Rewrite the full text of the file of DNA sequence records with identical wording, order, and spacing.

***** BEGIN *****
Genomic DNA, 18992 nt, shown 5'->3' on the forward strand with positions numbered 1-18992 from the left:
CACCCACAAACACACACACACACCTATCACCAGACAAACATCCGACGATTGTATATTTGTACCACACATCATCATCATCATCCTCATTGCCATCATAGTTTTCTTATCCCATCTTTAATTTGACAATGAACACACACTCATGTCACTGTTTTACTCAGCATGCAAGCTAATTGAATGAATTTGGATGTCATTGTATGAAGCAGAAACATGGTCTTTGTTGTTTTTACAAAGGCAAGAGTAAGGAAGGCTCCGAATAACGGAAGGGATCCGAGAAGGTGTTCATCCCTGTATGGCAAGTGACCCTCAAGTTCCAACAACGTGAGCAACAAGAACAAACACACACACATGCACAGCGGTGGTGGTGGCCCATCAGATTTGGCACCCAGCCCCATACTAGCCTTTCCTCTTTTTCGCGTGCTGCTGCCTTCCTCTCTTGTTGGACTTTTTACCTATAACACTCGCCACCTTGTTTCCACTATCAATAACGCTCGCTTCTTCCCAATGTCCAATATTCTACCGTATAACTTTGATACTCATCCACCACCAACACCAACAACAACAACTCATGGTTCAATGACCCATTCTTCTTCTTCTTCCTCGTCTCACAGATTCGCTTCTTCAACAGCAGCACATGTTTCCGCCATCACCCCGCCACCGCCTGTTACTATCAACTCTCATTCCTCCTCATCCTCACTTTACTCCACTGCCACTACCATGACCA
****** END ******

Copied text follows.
Genomic DNA, 18992 nt, shown 5'->3' on the forward strand with positions numbered 1-18992 from the left:
CACCCACAAACACACACACACACCTATCACCAGACAAACATCCGACGATTGTATATTTGTACCACACATCATCATCATCATCCTCATTGCCATCATAGTTTTCTTATCCCATCTTTAATTTGACAATGAACACACACTCATGTCACTGTTTTACTCAGCATGCAAGCTAATTGAATGAATTTGGATGTCATTGTATGAAGCAGAAACATGGTCTTTGTTGTTTTTACAAAGGCAAGAGTAAGGAAGGCTCCGAATAACGGAAGGGATCCGAGAAGGTGTTCATCCCTGTATGGCAAGTGACCCTCAAGTTCCAACAACGTGAGCAACAAGAACAAACACACACACATGCACAGCGGTGGTGGTGGCCCATCAGATTTGGCACCCAGCCCCATACTAGCCTTTCCTCTTTTTCGCGTGCTGCTGCCTTCCTCTCTTGTTGGACTTTTTACCTATAACACTCGCCACCTTGTTTCCACTATCAATAACGCTCGCTTCTTCCCAATGTCCAATATTCTACCGTATAACTTTGATACTCATCCACCACCAACACCAACAACAACAACTCATGGTTCAATGACCCATTCTTCTTCTTCTTCCTCGTCTCACAGATTCGCTTCTTCAACAGCAGCACATGTTTCCGCCATCACCCCGCCACCGCCTGTTACTATCAACTCTCATTCCTCCTCATCCTCACTTTACTCCACTGCCACTACCATGACCA